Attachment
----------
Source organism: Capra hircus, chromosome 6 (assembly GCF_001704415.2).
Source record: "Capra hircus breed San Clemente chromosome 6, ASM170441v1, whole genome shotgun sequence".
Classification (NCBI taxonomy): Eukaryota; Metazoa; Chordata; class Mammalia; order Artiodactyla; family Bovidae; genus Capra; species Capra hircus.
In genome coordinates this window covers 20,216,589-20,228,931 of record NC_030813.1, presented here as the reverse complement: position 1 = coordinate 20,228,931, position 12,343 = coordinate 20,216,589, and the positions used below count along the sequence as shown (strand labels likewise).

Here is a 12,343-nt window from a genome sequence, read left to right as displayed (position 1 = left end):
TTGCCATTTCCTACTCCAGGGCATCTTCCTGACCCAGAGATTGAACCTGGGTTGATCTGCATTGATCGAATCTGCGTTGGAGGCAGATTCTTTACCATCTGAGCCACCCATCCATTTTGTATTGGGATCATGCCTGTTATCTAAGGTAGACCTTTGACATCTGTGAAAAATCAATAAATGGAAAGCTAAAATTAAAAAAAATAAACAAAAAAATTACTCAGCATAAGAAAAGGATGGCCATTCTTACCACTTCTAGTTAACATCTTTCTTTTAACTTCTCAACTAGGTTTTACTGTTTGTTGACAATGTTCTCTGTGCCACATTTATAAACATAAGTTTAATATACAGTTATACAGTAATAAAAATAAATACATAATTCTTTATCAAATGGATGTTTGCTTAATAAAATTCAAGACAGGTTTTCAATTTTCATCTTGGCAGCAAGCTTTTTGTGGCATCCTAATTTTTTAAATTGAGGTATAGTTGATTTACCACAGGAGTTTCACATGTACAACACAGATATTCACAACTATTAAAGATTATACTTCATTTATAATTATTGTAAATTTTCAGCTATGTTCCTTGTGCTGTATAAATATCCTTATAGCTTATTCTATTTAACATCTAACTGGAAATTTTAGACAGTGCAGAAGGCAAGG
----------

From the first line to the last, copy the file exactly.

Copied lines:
Source organism: Capra hircus, chromosome 6 (assembly GCF_001704415.2).
Source record: "Capra hircus breed San Clemente chromosome 6, ASM170441v1, whole genome shotgun sequence".
Classification (NCBI taxonomy): Eukaryota; Metazoa; Chordata; class Mammalia; order Artiodactyla; family Bovidae; genus Capra; species Capra hircus.
In genome coordinates this window covers 20,216,589-20,228,931 of record NC_030813.1, presented here as the reverse complement: position 1 = coordinate 20,228,931, position 12,343 = coordinate 20,216,589, and the positions used below count along the sequence as shown (strand labels likewise).

Here is a 12,343-nt window from a genome sequence, read left to right as displayed (position 1 = left end):
TTGCCATTTCCTACTCCAGGGCATCTTCCTGACCCAGAGATTGAACCTGGGTTGATCTGCATTGATCGAATCTGCGTTGGAGGCAGATTCTTTACCATCTGAGCCACCCATCCATTTTGTATTGGGATCATGCCTGTTATCTAAGGTAGACCTTTGACATCTGTGAAAAATCAATAAATGGAAAGCTAAAATTAAAAAAAATAAACAAAAAAATTACTCAGCATAAGAAAAGGATGGCCATTCTTACCACTTCTAGTTAACATCTTTCTTTTAACTTCTCAACTAGGTTTTACTGTTTGTTGACAATGTTCTCTGTGCCACATTTATAAACATAAGTTTAATATACAGTTATACAGTAATAAAAATAAATACATAATTCTTTATCAAATGGATGTTTGCTTAATAAAATTCAAGACAGGTTTTCAATTTTCATCTTGGCAGCAAGCTTTTTGTGGCATCCTAATTTTTTAAATTGAGGTATAGTTGATTTACCACAGGAGTTTCACATGTACAACACAGATATTCACAACTATTAAAGATTATACTTCATTTATAATTATTGTAAATTTTCAGCTATGTTCCTTGTGCTGTATAAATATCCTTATAGCTTATTCTATTTAACATCTAACTGGAAATTTTAGACAGTGCAGAAGGCAAGG